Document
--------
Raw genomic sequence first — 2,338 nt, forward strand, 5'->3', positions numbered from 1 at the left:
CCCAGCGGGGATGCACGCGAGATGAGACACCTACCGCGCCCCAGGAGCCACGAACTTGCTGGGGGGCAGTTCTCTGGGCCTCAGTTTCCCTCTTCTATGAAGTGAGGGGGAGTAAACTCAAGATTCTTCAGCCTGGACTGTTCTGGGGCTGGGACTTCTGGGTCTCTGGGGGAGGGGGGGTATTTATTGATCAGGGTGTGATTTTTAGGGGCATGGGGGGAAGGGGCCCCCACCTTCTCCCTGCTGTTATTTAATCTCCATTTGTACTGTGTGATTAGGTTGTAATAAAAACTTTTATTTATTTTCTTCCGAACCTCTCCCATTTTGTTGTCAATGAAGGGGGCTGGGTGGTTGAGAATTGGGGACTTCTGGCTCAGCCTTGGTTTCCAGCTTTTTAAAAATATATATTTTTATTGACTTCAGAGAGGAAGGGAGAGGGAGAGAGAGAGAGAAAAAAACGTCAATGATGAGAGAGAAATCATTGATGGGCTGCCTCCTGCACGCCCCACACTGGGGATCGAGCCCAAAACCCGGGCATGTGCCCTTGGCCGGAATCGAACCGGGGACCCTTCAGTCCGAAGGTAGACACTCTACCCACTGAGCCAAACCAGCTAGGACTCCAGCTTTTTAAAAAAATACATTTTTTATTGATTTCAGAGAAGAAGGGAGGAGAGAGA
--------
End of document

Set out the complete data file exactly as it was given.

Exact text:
Raw genomic sequence first — 2,338 nt, forward strand, 5'->3', positions numbered from 1 at the left:
CCCAGCGGGGATGCACGCGAGATGAGACACCTACCGCGCCCCAGGAGCCACGAACTTGCTGGGGGGCAGTTCTCTGGGCCTCAGTTTCCCTCTTCTATGAAGTGAGGGGGAGTAAACTCAAGATTCTTCAGCCTGGACTGTTCTGGGGCTGGGACTTCTGGGTCTCTGGGGGAGGGGGGGTATTTATTGATCAGGGTGTGATTTTTAGGGGCATGGGGGGAAGGGGCCCCCACCTTCTCCCTGCTGTTATTTAATCTCCATTTGTACTGTGTGATTAGGTTGTAATAAAAACTTTTATTTATTTTCTTCCGAACCTCTCCCATTTTGTTGTCAATGAAGGGGGCTGGGTGGTTGAGAATTGGGGACTTCTGGCTCAGCCTTGGTTTCCAGCTTTTTAAAAATATATATTTTTATTGACTTCAGAGAGGAAGGGAGAGGGAGAGAGAGAGAGAAAAAAACGTCAATGATGAGAGAGAAATCATTGATGGGCTGCCTCCTGCACGCCCCACACTGGGGATCGAGCCCAAAACCCGGGCATGTGCCCTTGGCCGGAATCGAACCGGGGACCCTTCAGTCCGAAGGTAGACACTCTACCCACTGAGCCAAACCAGCTAGGACTCCAGCTTTTTAAAAAAATACATTTTTTATTGATTTCAGAGAAGAAGGGAGGAGAGAGA